My focus therefore became about providing enough security to let the village be relatively safe but not so much that it stifled trade. Myself and the Iraqi officers and soldiers patrolled daily and on every patrol we would stop in to see as many shop owners and village elders as we had time for. I would take ten minutes to have tea with each one and ask if their neighborhood was safe and if business was growing. I repeatedly told them that our only intentions were to keep them and their families safe. The security measures that we did put in place were meant to protect and improve trade, not hinder it. After a few weeks I was on a first name basis with most of them and knew their children. Within six weeks of this type of patrolling the difference within the village was noticeable. The people would greet us and let us know if any outsiders had come to the village. They pointed out the areas and trails they thought might be unsafe and we began to find many more IEDs, booby traps, and weapons caches. The number of attacks began to drop.
I noticed a direct and snowballing correlation between safety and economic conditions. In a dangerous area the people produced just enough for their survival. When security was provided against murder and robbery, people began to produce more for trade. As trade started the area became more safe and production and trade increased again which lead to greater safety. As production and trade increased and more people came into the village my job became easier, not harder. The local businessmen gave us all the information we needed to keep insurgents from launching heavy attacks. There were still dangers and attacks still did happen, but in a village with active trade the locals turned those who did launch attacks into the Iraqi Army or local police force, usually within hours. Many locals risked their lives on numerous occasions to stop an American or Iraqi patrol from walking into an IED or booby trap in the road. On another occasion, two men trying to emplace an IED were chased away by the local men all armed with AK-47 assault rifles. (In the Al Anbar province men were allowed one assault rifle in their homes for protection. As a Marine tasked with providing security I was much safer and my job easier with armed locals, but that is another article altogether.)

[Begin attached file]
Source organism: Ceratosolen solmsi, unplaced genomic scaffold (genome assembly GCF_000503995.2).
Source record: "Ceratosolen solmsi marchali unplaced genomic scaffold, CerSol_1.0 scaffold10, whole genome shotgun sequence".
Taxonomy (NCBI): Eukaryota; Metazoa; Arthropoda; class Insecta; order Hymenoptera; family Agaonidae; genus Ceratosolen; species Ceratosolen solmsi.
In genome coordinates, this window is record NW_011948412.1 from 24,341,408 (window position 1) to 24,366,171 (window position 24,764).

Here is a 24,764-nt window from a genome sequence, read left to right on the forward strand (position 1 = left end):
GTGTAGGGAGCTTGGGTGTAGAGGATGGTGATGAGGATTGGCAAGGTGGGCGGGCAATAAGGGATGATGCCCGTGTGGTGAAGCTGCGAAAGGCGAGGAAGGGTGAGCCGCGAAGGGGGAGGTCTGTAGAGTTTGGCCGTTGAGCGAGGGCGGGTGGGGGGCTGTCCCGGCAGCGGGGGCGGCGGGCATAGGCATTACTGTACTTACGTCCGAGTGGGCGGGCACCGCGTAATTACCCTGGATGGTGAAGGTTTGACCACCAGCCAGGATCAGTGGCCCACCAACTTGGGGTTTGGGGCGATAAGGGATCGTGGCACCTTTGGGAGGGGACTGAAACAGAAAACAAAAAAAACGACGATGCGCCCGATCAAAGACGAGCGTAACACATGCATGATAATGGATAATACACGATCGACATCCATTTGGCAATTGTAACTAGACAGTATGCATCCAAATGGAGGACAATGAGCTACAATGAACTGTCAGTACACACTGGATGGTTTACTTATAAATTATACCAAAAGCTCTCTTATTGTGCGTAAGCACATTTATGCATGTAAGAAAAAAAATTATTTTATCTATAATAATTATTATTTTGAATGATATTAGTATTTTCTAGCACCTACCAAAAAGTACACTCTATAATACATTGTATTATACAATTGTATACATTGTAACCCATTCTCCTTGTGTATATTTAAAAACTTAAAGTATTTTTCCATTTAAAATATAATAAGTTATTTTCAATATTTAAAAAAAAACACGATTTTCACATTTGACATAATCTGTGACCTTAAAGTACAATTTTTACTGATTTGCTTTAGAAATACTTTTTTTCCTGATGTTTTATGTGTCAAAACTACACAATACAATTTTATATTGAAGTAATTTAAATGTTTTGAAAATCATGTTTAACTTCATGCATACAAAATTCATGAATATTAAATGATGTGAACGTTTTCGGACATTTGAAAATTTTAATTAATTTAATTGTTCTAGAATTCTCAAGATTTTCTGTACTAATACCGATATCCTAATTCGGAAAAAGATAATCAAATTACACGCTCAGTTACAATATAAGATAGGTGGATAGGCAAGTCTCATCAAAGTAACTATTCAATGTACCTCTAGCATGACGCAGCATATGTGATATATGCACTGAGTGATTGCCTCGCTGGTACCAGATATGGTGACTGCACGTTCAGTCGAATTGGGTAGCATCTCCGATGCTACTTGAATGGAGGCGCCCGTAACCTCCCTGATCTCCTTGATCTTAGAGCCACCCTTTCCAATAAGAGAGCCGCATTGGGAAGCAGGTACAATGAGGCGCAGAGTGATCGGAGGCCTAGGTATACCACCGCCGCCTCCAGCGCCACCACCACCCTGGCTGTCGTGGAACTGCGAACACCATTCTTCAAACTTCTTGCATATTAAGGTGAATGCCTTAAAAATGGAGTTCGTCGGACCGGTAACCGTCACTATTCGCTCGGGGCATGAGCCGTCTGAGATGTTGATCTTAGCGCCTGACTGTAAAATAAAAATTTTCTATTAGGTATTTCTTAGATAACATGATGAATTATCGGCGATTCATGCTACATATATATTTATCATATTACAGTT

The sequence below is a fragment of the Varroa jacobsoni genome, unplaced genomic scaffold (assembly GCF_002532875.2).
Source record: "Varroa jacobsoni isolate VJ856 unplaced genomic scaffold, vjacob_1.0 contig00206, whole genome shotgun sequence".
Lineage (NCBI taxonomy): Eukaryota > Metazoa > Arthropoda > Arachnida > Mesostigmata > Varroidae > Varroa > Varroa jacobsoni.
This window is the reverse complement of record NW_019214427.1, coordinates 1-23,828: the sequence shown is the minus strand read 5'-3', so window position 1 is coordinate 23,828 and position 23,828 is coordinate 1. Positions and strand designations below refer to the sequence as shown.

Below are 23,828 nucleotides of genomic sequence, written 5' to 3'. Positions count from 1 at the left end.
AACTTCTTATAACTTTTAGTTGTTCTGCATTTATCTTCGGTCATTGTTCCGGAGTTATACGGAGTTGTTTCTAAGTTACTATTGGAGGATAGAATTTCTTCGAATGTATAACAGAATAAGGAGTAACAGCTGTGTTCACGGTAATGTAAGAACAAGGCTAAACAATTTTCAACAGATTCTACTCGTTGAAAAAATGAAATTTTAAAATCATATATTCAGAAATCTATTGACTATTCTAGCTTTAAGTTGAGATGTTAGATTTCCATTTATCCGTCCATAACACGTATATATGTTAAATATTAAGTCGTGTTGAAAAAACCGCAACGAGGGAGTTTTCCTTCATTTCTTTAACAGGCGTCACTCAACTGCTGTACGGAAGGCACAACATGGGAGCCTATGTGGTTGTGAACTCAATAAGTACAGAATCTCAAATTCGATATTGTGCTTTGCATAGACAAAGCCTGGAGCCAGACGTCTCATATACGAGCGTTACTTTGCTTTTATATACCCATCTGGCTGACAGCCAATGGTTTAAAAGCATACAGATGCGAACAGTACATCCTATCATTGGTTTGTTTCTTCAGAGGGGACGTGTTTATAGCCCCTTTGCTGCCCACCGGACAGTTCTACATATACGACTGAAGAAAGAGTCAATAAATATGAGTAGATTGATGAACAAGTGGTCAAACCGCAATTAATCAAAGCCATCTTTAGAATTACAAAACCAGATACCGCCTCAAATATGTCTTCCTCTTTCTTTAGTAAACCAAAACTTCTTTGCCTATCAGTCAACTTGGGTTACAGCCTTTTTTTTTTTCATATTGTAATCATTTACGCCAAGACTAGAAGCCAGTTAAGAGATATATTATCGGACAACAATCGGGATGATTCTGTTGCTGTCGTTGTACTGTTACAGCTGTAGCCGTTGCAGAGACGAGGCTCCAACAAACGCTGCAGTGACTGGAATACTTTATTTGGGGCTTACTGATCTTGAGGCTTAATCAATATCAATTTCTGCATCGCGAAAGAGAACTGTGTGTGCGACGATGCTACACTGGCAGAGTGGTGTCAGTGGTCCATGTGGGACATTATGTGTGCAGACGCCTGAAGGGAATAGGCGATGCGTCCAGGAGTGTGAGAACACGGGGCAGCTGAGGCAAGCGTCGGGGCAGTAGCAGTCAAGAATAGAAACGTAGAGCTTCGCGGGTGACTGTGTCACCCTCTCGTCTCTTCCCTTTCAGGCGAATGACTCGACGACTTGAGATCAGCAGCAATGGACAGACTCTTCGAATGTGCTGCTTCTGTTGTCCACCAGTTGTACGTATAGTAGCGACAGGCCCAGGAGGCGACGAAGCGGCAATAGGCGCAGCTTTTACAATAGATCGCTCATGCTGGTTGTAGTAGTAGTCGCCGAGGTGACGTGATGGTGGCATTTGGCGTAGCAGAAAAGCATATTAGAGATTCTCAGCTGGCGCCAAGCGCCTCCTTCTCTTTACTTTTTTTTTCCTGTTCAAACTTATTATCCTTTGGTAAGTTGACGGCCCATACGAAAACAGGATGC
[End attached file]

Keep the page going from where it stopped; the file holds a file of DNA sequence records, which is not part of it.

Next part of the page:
As these conditions developed young men who had been “away” began returning to their family homes. Some Americans pointed out the danger that many of these young men had probably been insurgents in the past and they were biding their time in order to attack us again at a later date. I and many of the Iraqi and American officers I worked with disagreed strongly with this assessment. These were young men who had given up fighting and were moving back in with their families and now were making a go at a peaceful life in their hometowns. A discussion that I had with an Iraqi Army officer put the situation into perspective for me. He had fought against the Americans when we first invaded Iraq. When the Iraqi Army was stood up again he decided that the best way for Iraq to be peaceful and prosperous once again was not to fight the Americans but join the Iraqi Army. As time passed he believed that more and more young men who were working with Al Qaeda would realize that the insurgent groups were not the way for a better future in Iraq and would quit those groups and return home.
I knew that the insurgency in the village that I was in was defeated when more and more people moved back into the village to go to work on the family farm or work as a fisherman on the river. There was still an occasional attack, but locals were as committed to stopping the attacks as we were. The insurgents had lost the support of the locals
Sound economics is so vitally important because young men who have jobs and hope for the future do not join insurgent groups and launch attacks against police and army units. The dangerous extremists do still exist, but without the support of the local populace these extremists have no young men to recruit and are much easier to hunt down. A thriving and growing economy does more to combat insurgents than all the weaponry in existence.